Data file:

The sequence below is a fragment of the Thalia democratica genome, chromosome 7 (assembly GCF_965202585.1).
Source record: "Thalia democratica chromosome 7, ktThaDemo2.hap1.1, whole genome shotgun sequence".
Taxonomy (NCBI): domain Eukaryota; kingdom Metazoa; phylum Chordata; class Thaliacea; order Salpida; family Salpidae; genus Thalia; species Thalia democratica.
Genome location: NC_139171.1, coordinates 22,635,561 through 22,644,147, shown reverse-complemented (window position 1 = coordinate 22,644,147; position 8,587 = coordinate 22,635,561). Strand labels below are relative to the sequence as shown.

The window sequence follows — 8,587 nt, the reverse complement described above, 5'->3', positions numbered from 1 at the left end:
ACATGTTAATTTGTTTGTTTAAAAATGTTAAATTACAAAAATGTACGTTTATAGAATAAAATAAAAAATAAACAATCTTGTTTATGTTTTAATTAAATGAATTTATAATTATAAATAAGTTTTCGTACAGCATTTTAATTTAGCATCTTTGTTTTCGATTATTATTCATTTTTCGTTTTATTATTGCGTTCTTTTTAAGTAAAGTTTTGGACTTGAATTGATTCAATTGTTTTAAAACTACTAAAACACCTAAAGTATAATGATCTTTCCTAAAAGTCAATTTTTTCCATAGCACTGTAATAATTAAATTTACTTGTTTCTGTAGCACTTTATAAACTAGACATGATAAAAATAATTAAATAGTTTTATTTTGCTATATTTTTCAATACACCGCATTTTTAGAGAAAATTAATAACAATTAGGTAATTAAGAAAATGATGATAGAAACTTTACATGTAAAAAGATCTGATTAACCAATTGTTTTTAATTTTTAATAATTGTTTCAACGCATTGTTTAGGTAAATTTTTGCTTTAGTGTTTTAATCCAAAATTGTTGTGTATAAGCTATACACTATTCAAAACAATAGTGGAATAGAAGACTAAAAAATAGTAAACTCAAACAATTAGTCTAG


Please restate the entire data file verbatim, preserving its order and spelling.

The sequence below is a fragment of the Thalia democratica genome, chromosome 7 (assembly GCF_965202585.1).
Source record: "Thalia democratica chromosome 7, ktThaDemo2.hap1.1, whole genome shotgun sequence".
Taxonomy (NCBI): domain Eukaryota; kingdom Metazoa; phylum Chordata; class Thaliacea; order Salpida; family Salpidae; genus Thalia; species Thalia democratica.
Genome location: NC_139171.1, coordinates 22,635,561 through 22,644,147, shown reverse-complemented (window position 1 = coordinate 22,644,147; position 8,587 = coordinate 22,635,561). Strand labels below are relative to the sequence as shown.

The window sequence follows — 8,587 nt, the reverse complement described above, 5'->3', positions numbered from 1 at the left end:
ACATGTTAATTTGTTTGTTTAAAAATGTTAAATTACAAAAATGTACGTTTATAGAATAAAATAAAAAATAAACAATCTTGTTTATGTTTTAATTAAATGAATTTATAATTATAAATAAGTTTTCGTACAGCATTTTAATTTAGCATCTTTGTTTTCGATTATTATTCATTTTTCGTTTTATTATTGCGTTCTTTTTAAGTAAAGTTTTGGACTTGAATTGATTCAATTGTTTTAAAACTACTAAAACACCTAAAGTATAATGATCTTTCCTAAAAGTCAATTTTTTCCATAGCACTGTAATAATTAAATTTACTTGTTTCTGTAGCACTTTATAAACTAGACATGATAAAAATAATTAAATAGTTTTATTTTGCTATATTTTTCAATACACCGCATTTTTAGAGAAAATTAATAACAATTAGGTAATTAAGAAAATGATGATAGAAACTTTACATGTAAAAAGATCTGATTAACCAATTGTTTTTAATTTTTAATAATTGTTTCAACGCATTGTTTAGGTAAATTTTTGCTTTAGTGTTTTAATCCAAAATTGTTGTGTATAAGCTATACACTATTCAAAACAATAGTGGAATAGAAGACTAAAAAATAGTAAACTCAAACAATTAGTCTAG